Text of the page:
BEB: I’m Going to Tell You Everything, Since You Never Ask

by samantha freedman


I’m sorry to be bitter but I can’t shake the taste off my tongue that the sweetness I once saw in you is artificial, unhealthy—my mom warned me to stay away from this.  I guess I never paid attention when she told me that everything is better in moderation, because why else would I expect that after all this time, your tastebuds wouldn’t grow tired of me.


My hands shake and my breathing is uneven, choppy waves crashing against my throat as I bury my head in my pillow.  I can feel your presence like a current pulling me out to sea, the ocean I once loved so much is now my worst panic attack this year.  I cannot outrun my heart it is racing so hard.  I wish I could get myself together.


The winter cold does not bother me today, my blood is boiling so hot.  I scream Coward into the air and hope the frigid wind whips it against your face, it’s one of those Don’t Look At Me days, I Hope You’re As Unhappy As I Am weeks, resentment blankets everything in my wake like frost.


I am fragile, and I hate myself for it.  I hate how the tears that I swallow burn the back of my throat, how my head spins in circles around you and taunts me like a broken record: nothing, nothing, nothing, nothing.  I fall asleep to this soundtrack, to the reel of every single moment since I met you—I pause in pain every time I realize I went wrong.  Stupid, stupid, stupid girl.  It was my fault.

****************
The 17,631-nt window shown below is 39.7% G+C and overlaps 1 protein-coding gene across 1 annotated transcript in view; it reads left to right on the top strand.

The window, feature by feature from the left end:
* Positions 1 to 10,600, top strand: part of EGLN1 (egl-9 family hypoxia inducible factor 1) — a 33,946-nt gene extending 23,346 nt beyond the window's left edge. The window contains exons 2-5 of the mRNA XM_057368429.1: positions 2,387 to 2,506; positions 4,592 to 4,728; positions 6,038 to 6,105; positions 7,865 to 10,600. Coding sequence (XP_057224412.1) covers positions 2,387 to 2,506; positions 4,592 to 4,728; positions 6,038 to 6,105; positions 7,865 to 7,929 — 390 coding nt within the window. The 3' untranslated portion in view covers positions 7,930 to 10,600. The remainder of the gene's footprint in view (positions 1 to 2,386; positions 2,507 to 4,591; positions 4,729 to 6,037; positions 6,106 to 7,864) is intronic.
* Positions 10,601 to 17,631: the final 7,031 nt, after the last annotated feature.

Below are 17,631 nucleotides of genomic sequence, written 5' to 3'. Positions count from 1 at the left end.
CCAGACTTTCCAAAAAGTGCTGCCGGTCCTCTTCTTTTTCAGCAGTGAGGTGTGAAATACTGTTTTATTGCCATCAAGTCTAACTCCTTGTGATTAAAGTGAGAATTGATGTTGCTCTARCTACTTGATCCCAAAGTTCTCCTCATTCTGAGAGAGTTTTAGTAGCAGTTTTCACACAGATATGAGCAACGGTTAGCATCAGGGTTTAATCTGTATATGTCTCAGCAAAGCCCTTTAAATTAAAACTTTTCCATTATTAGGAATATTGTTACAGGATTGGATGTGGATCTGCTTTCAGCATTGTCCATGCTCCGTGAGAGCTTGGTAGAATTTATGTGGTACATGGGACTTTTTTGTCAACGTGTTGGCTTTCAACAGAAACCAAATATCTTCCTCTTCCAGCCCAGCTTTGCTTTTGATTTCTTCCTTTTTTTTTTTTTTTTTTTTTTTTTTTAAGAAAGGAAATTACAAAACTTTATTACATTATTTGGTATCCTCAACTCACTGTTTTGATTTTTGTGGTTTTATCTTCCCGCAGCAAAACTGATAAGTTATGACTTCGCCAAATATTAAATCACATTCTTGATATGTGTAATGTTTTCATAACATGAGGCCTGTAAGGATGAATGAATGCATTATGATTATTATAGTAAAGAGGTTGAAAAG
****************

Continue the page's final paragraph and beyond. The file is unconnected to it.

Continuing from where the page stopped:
Sunlight streaks across my face, cupping my cheeks and planting kisses on my forehead like you once used to do.  But these hands are divine, they show me only Love, and you are not a God but a human who also makes mistakes.  I bathe in this warmth, and forgiveness washes over me like holy water. 


I come to terms with myself in the bathtub today.  The longer I soak, the fainter your fingerprints become, and as I slide slowly underwater, I promise not to come up for air until I love myself again.  After this, I light candles in my bedroom, and I imagine myself drifting up towards the ceiling like the smoke that wafts out from the flickering flames.  One day, I’ll be so far away from here that the remnants of my unhappiness will have turned to barren ash.  Can you feel me disappearing?


Sometimes, I see us as a specimen, turn us over in my head and examine our ailment.  Is this what we are, something to be eradicated?  A syndrome to which the only remedy is erasure?  I feel unsure of myself, inexperienced; I don’t know the right way to heal.  I just wish it were true what they say about time—I think all my wounds are still open.                     

Bossier Mag